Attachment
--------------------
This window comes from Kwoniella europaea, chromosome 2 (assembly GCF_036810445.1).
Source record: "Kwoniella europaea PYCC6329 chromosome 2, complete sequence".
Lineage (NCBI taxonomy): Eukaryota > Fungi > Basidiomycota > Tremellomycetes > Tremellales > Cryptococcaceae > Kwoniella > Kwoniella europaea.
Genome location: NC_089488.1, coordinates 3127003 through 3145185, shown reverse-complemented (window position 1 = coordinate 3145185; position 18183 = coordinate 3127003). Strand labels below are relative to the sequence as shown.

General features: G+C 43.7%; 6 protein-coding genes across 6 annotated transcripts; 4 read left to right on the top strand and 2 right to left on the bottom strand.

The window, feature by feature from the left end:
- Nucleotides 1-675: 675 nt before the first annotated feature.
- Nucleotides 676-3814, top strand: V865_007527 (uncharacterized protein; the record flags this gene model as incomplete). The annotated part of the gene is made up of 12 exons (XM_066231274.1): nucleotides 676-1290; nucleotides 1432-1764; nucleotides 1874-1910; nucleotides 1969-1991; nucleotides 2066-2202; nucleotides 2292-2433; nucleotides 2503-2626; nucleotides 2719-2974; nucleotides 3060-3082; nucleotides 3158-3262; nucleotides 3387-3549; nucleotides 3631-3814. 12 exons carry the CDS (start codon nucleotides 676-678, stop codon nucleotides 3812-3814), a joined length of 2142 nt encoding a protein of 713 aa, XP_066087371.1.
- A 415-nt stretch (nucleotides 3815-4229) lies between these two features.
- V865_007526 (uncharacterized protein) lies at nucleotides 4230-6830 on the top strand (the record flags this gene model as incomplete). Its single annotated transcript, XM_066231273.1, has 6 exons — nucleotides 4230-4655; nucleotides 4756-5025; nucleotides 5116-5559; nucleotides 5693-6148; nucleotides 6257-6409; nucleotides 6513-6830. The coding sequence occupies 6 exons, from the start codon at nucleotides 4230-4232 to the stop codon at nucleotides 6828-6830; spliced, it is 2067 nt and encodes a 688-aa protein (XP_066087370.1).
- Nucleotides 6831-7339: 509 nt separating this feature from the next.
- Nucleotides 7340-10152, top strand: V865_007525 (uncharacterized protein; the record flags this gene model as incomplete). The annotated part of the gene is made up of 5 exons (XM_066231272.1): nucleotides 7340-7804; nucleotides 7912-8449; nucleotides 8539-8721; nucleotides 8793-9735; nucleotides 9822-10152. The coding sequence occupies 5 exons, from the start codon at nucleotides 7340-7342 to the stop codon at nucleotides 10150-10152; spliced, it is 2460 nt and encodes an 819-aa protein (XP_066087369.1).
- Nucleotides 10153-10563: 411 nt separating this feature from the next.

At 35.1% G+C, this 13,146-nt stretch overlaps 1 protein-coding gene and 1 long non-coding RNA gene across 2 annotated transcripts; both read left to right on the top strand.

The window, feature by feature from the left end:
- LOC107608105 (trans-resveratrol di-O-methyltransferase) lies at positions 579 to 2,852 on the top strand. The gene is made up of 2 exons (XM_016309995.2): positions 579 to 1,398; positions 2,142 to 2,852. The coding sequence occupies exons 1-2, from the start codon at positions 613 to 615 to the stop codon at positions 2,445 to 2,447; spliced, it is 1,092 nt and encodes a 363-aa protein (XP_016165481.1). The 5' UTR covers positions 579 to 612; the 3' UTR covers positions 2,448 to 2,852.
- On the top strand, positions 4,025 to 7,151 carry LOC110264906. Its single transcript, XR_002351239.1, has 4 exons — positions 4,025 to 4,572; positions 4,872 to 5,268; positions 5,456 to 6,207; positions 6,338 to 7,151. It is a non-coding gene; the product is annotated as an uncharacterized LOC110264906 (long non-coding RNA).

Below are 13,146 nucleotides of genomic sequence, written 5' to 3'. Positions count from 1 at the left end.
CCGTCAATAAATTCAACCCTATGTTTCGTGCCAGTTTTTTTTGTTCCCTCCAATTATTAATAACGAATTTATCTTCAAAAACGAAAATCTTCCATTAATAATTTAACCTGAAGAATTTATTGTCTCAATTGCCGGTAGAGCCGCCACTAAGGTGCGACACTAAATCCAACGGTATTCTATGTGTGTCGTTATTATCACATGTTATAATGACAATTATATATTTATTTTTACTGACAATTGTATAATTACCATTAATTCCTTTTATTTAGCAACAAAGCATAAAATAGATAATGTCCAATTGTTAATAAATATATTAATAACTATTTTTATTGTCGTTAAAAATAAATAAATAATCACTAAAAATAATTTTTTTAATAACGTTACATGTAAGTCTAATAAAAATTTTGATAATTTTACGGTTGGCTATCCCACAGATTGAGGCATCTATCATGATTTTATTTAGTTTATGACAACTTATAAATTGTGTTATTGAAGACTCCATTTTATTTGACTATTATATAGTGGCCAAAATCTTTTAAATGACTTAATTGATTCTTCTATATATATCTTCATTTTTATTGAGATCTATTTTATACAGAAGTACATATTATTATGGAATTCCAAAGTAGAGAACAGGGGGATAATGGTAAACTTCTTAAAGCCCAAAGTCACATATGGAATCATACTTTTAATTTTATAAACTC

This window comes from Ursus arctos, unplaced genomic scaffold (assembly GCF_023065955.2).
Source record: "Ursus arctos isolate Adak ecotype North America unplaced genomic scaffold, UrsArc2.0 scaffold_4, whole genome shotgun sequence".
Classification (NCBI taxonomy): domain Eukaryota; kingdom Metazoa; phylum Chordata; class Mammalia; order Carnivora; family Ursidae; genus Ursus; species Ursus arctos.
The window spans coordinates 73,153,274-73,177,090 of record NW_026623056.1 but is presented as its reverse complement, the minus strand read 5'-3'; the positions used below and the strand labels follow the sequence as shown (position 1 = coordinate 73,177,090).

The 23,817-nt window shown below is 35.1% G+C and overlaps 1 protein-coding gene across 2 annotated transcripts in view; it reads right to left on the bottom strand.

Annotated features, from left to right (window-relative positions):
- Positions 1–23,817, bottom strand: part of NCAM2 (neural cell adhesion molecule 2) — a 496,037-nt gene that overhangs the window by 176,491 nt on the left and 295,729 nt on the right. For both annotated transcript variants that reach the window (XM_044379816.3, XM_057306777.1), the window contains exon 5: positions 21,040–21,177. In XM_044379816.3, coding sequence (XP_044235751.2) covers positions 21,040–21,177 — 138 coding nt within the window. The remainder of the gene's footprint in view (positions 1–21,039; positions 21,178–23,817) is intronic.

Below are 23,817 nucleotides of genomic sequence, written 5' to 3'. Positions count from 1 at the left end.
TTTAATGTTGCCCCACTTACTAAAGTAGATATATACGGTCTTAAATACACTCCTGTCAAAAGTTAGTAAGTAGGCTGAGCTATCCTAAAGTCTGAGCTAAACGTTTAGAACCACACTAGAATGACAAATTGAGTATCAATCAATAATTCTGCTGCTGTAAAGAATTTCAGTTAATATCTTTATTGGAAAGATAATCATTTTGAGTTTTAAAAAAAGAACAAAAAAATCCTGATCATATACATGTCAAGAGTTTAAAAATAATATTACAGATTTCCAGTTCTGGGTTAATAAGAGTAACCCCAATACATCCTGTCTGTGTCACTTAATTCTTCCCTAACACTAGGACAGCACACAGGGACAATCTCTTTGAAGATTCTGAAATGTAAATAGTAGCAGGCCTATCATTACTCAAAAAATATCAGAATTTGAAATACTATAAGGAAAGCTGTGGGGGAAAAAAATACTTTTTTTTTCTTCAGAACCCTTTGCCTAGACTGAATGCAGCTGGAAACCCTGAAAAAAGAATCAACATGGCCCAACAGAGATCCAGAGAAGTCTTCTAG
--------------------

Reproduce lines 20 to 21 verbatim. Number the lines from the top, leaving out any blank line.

This window comes from Ursus arctos, unplaced genomic scaffold (assembly GCF_023065955.2).
Source record: "Ursus arctos isolate Adak ecotype North America unplaced genomic scaffold, UrsArc2.0 scaffold_4, whole genome shotgun sequence".